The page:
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The global fashion business journal

Jun 21, 202410:06pm

Inditex takes its ‘retail of the future’ to Japan and opens third online-only store in Tokyo

The company launched this prototype at the beginning of the year at the Westfield shopping centre in Stratford (London) with a pop-up shop. Inditex is in the middle of a transformation of its online- and brick-and-mortar presence.

May 16, 2018 — 10:05am
I. P. G. / M. B / L. M.
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Inditex takes its ‘retail of the future’ to Japan and opens its second click-and-collect store worldwide in Tokyo



Inditex takes its store of the future to Asia. The Spanish group, immersed in a transformation of its store network and its digital presence, has launched a Zara pop up store in Japan dedicated solely to online orders. The Inditex chain premiered this concept at the beginning of the year in London and a few months later replicated the concept in Milan.


The temporary shop is located in the Roppongi Hills shopping centre of Japan’s capital city. The facility is situated in the Roppongi district, popular in Tokyo for its lively nightlife and frequented by tourists.


The 800-square-meters store was inaugurated in May 8 and will remain open until Zara's flagship store in the same district reopens its doors next August after constructions works are finished.





The online-only shop of Zara in Ropongi Hills has a small selection of womenswear, menswear and kidswear products, which could only be acquired through the Internet. Besdies, the store is equipped with a system that gives customers access to exclusive deals through a QR code.


In-store purchases are sent to the customers’ preferred address within a few hours or next day if the order is processed after two in the afternoon. The company also introduced credit card terminals equipped with bluetooth and intelligent mirrors that suggests different styles.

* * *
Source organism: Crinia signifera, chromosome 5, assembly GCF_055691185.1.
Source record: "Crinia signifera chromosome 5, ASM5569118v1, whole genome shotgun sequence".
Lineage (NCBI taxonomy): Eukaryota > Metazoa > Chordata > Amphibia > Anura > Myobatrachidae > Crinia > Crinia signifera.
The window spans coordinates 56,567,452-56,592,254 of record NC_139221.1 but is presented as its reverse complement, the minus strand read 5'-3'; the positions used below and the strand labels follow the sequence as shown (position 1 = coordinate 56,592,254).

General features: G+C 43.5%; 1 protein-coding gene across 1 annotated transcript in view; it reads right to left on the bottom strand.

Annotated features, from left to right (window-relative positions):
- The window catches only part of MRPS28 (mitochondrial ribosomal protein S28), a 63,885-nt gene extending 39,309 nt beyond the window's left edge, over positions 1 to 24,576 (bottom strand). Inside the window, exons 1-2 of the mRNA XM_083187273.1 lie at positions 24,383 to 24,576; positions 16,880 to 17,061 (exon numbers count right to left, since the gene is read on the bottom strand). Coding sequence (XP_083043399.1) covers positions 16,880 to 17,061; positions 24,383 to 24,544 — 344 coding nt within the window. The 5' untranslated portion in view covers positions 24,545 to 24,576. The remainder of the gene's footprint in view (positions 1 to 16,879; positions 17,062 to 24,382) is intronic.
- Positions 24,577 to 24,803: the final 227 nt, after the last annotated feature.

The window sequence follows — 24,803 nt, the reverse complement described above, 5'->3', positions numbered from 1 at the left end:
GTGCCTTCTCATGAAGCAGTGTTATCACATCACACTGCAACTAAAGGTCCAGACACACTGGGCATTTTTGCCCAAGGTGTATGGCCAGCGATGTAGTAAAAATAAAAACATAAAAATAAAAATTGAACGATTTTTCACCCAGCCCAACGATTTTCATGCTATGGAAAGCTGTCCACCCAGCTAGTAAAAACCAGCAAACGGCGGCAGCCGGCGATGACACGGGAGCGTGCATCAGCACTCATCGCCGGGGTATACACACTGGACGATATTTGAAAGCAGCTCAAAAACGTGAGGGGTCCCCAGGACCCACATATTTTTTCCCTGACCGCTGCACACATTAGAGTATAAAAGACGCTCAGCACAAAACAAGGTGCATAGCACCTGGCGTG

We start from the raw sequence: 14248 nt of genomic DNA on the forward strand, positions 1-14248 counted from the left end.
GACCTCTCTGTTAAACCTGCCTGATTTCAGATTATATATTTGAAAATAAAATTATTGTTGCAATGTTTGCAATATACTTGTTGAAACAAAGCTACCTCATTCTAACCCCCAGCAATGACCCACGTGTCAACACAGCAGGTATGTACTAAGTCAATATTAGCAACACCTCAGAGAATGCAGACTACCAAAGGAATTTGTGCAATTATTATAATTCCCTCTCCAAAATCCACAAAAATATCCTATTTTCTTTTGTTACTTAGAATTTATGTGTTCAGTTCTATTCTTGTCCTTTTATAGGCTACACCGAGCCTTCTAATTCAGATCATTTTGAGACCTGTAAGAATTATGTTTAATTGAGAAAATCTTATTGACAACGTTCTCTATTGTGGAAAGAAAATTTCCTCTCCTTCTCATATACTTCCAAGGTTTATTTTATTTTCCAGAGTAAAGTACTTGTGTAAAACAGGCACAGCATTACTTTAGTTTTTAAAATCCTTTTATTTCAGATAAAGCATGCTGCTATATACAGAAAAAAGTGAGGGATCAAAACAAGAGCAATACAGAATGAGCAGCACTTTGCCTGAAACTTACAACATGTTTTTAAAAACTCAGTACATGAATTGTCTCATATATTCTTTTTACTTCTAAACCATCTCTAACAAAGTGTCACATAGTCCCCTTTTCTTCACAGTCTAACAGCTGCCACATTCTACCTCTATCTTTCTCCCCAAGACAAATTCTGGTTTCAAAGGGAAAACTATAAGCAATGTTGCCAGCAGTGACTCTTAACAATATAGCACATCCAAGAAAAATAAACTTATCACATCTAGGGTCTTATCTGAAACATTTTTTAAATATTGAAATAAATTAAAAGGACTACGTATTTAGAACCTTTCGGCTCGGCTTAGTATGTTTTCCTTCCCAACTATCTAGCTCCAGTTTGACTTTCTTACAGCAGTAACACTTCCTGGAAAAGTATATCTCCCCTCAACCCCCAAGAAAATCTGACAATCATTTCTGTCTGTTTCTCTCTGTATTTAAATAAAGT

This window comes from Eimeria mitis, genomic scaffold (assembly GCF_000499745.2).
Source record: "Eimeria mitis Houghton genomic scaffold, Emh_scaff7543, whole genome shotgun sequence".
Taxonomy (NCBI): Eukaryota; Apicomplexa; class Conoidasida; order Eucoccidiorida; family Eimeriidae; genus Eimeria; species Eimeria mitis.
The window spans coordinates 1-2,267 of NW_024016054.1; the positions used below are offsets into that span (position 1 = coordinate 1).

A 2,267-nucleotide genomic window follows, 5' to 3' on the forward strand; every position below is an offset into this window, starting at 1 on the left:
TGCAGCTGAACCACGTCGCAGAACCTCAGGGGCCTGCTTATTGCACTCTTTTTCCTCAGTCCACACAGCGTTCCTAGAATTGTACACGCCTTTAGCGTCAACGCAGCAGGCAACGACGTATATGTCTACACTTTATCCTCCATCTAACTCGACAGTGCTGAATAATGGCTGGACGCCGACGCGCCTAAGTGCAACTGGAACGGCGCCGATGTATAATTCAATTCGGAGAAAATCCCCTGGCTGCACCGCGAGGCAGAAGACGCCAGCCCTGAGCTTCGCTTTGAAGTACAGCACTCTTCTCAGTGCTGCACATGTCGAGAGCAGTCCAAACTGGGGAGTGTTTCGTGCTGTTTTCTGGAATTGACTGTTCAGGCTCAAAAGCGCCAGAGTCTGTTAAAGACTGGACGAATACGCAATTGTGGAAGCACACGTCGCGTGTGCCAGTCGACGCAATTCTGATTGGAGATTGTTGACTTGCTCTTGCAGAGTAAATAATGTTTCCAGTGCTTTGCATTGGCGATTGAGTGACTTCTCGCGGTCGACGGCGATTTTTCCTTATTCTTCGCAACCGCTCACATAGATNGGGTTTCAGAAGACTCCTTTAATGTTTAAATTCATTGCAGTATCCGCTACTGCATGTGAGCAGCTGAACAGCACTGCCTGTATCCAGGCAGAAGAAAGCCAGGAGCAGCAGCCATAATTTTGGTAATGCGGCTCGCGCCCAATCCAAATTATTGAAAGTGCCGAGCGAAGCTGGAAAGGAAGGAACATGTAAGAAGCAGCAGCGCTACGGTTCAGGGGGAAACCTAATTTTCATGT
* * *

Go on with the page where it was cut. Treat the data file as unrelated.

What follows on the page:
Zara premiered this store concept at the beginning of the year at the Westfield shopping centre in Stratford (London), concurrently with the renovation works of its flagship store within the same mall. Last april, the fashion chain brought this concept to Milan with the opening of a pop-up shop within its flagship at Corso Vittorio Emanuele, as the premises were renovated.





While Zara chose the European country with the highest ecommerce penetration rate for its first test, the fashion chain has also opted for a mature market much used to online shopping for the concept introduction in Asia.


Japan is the third largest market for ecommerce in the world and one of the fastest growing (with permission from China). Fashion is the most sold product category on the Internet and in the Japanese market there’s a wide range of local players such as Zozo Town, Mash Style Labs or Trinity Arts.


Although Inditex stepped into the online landscape later than other retailers, the Spanish giant has accelerated its digital transformation and embarked on a plan to reduce its dependence on the physical channel. Since then, the group has absorbed 1,046 points of sale, opened 2,994 new shops, reformed 1,241 and expanded another 907. In total, the group has transformed 80% of its retail surface.


The plan is part of the “fully-integrated” strategy that Pablo Isla, Inditex’s chairman and CEO, emphasizes each time he speaks with analysts during financial results’ presentations. At the same time, this approach has also involved the deployment of new technologies such as robots to pick up online store orders (which is being tested in A Coruña) or fast deliveries using physical points of sale as ecommerce warehouses.

Inditex ended fiscal 2017 (ended January 31) with revenues of 25,3 billion euros, up 9% over last year. Like-for-like sales increased by 5%, compared to a 10%-surge in 2016.

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